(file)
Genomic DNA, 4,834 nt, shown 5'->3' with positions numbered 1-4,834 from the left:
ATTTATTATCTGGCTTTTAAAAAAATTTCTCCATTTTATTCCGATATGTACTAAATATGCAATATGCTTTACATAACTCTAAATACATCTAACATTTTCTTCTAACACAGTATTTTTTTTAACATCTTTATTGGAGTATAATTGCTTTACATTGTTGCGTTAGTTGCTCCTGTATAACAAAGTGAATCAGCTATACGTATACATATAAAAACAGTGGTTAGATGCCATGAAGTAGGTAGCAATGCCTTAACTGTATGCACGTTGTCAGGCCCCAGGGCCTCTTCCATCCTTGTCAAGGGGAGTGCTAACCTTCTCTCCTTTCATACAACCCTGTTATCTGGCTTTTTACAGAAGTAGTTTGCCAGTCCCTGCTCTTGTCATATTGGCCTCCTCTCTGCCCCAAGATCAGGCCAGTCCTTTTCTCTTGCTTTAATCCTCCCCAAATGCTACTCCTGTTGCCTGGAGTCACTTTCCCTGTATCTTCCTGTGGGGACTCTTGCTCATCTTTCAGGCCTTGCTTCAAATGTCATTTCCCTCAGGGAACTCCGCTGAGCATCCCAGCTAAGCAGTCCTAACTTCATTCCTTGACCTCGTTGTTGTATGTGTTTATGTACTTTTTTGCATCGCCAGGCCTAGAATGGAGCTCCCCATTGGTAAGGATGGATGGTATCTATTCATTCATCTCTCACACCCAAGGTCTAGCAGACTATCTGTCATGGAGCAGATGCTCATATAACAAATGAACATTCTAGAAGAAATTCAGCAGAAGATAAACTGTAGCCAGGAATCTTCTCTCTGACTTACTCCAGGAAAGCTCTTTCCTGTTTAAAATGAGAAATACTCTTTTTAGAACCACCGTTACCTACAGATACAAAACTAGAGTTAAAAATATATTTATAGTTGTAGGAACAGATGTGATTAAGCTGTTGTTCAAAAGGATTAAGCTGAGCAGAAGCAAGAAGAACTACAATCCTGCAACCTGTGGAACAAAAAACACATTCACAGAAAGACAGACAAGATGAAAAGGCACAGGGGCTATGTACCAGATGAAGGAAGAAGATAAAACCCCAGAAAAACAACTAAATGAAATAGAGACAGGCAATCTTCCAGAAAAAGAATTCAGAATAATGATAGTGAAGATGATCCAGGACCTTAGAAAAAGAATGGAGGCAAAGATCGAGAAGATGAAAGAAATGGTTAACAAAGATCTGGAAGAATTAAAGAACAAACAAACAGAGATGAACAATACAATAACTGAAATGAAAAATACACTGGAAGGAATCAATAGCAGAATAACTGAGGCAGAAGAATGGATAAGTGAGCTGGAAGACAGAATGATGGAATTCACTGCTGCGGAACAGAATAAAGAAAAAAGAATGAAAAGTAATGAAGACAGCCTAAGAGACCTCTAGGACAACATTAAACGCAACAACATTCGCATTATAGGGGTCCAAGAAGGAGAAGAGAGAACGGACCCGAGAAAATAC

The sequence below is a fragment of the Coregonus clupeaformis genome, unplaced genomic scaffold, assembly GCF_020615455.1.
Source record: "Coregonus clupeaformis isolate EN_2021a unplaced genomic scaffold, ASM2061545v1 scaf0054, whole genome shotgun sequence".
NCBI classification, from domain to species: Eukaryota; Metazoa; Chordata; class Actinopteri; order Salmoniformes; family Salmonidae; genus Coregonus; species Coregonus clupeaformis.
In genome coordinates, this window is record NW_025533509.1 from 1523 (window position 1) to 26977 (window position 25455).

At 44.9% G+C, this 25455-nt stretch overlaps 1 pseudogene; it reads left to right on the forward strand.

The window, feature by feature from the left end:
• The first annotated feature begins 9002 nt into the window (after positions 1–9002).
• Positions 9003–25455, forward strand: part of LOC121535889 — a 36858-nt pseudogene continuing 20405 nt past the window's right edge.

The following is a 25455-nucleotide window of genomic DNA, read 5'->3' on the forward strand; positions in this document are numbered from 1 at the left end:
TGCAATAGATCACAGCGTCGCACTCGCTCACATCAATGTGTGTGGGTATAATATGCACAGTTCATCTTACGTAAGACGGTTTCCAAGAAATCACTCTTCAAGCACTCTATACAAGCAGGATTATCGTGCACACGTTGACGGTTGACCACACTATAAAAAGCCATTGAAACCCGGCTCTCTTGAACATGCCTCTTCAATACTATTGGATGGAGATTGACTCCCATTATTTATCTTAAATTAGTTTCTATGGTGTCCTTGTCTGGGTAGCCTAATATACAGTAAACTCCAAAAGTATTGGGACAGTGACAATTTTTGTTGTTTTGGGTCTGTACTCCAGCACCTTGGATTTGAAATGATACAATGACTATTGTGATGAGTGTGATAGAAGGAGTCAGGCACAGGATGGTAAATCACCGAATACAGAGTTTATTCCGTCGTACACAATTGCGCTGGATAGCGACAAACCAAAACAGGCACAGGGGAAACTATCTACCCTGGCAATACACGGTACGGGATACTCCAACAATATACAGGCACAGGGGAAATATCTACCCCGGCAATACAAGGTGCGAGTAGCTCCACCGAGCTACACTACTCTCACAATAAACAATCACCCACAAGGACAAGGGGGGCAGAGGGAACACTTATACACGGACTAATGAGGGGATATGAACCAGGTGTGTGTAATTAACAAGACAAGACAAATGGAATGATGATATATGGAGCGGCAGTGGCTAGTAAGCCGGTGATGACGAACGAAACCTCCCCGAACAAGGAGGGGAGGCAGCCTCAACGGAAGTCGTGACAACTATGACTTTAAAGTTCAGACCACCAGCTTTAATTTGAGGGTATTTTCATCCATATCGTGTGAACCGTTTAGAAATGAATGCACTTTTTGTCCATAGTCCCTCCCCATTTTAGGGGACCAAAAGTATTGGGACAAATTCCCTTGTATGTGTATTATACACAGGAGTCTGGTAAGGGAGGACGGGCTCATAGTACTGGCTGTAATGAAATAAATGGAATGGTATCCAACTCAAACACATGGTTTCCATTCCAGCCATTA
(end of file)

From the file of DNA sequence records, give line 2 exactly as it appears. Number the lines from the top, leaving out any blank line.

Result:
ATTTATTATCTGGCTTTTAAAAAAATTTCTCCATTTTATTCCGATATGTACTAAATATGCAATATGCTTTACATAACTCTAAATACATCTAACATTTTCTTCTAACACAGTATTTTTTTTAACATCTTTATTGGAGTATAATTGCTTTACATTGTTGCGTTAGTTGCTCCTGTATAACAAAGTGAATCAGCTATACGTATACATATAAAAACAGTGGTTAGATGCCATGAAGTAGGTAGCAATGCCTTAACTGTATGCACGTTGTCAGGCCCCAGGGCCTCTTCCATCCTTGTCAAGGGGAGTGCTAACCTTCTCTCCTTTCATACAACCCTGTTATCTGGCTTTTTACAGAAGTAGTTTGCCAGTCCCTGCTCTTGTCATATTGGCCTCCTCTCTGCCCCAAGATCAGGCCAGTCCTTTTCTCTTGCTTTAATCCTCCCCAAATGCTACTCCTGTTGCCTGGAGTCACTTTCCCTGTATCTTCCTGTGGGGACTCTTGCTCATCTTTCAGGCCTTGCTTCAAATGTCATTTCCCTCAGGGAACTCCGCTGAGCATCCCAGCTAAGCAGTCCTAACTTCATTCCTTGACCTCGTTGTTGTATGTGTTTATGTACTTTTTTGCATCGCCAGGCCTAGAATGGAGCTCCCCATTGGTAAGGATGGATGGTATCTATTCATTCATCTCTCACACCCAAGGTCTAGCAGACTATCTGTCATGGAGCAGATGCTCATATAACAAATGAACATTCTAGAAGAAATTCAGCAGAAGATAAACTGTAGCCAGGAATCTTCTCTCTGACTTACTCCAGGAAAGCTCTTTCCTGTTTAAAATGAGAAATACTCTTTTTAGAACCACCGTTACCTACAGATACAAAACTAGAGTTAAAAATATATTTATAGTTGTAGGAACAGATGTGATTAAGCTGTTGTTCAAAAGGATTAAGCTGAGCAGAAGCAAGAAGAACTACAATCCTGCAACCTGTGGAACAAAAAACACATTCACAGAAAGACAGACAAGATGAAAAGGCACAGGGGCTATGTACCAGATGAAGGAAGAAGATAAAACCCCAGAAAAACAACTAAATGAAATAGAGACAGGCAATCTTCCAGAAAAAGAATTCAGAATAATGATAGTGAAGATGATCCAGGACCTTAGAAAAAGAATGGAGGCAAAGATCGAGAAGATGAAAGAAATGGTTAACAAAGATCTGGAAGAATTAAAGAACAAACAAACAGAGATGAACAATACAATAACTGAAATGAAAAATACACTGGAAGGAATCAATAGCAGAATAACTGAGGCAGAAGAATGGATAAGTGAGCTGGAAGACAGAATGATGGAATTCACTGCTGCGGAACAGAATAAAGAAAAAAGAATGAAAAGTAATGAAGACAGCCTAAGAGACCTCTAGGACAACATTAAACGCAACAACATTCGCATTATAGGGGTCCAAGAAGGAGAAGAGAGAACGGACCCGAGAAAATAC